Lessons from Vacation - Unusual Friends
Recently, I have been writing articles inspired by the vacation my wife and I took this summer. We went to Colorado. While there, I thought about how much I wished that I could be joined by my dad and my stepfather.
When I was about 10 years old, my folks divorced. Later, my mom married Andy, my stepfather. My dad also remarried.
My mom and my stepfather moved several times, eventually moving to Kansas from Texas. My dad’s home in Texas was almost 900 miles away.
So, you can imagine arranging visitations was tricky, if not difficult. It is not unusual for divorced parents to battle over such issues as visitation, child support, and the like, but not Andy and Dad.
In fact, they became friends. When visitation exchanges occurred, they would visit warmly. They would talk about my sister and me, but also about how their businesses were going, their health, and other such matters. They truly knew each other. On occasion they would even exchange phone calls through the years.
I am sure there were differences between dad and my stepfather related to the divorce, including custody, visitation, and child support, but I was never aware of them. Somehow, my dad and my stepfather found things they could agree on; things they had in common, versus things on which they disagreed.
Both my dad and my stepfather loved Colorado, and in their own special way. My dad loved 4-wheeling and hunting in the mountains; Andy enjoyed driving the majestic roadways, the cool relief that Colorado offers in the summer, and the crisp fresh air.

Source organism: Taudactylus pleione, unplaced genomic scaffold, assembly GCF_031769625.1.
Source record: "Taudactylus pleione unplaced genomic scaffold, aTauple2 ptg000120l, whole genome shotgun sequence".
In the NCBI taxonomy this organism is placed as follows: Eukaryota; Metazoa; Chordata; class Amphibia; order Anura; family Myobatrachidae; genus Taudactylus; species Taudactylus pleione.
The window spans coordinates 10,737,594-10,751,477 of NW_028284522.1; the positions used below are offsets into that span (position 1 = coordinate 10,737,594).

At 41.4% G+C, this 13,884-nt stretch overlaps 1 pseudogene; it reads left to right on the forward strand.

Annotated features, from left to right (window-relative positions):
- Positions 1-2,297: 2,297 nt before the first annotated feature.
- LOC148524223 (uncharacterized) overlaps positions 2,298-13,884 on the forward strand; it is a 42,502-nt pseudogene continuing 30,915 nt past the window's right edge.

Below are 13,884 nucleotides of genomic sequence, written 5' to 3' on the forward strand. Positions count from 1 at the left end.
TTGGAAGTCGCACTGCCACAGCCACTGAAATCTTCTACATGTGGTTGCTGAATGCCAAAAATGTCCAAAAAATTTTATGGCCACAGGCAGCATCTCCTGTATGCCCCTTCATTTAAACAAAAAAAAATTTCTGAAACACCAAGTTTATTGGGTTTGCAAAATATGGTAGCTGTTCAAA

So, as I sat on the deck in Colorado, I thought of them both. I am sure if they were there with me they would be talking each other’s legs off, but still amazed at the beauty of the mountains, after all of these years of going there.
There is an important lesson here. Though I am sure there were some differences, Andy and my dad chose to have a lifelong relationship because of my sister and I; they chose to find common ground, and to build on that common ground rather than have a destructive relationship. I thought about that, that morning in Colorado with my cup of coffee.
My dad and Andy were the most important men in my life. They both died a couple years ago, about two months apart. But the lessons I learned from them are still part of me; I just need to remember to put them to practice.
Find common ground to maintain your relationships. Do not let differences destroy your relationships with your friends, acquaintances, and family.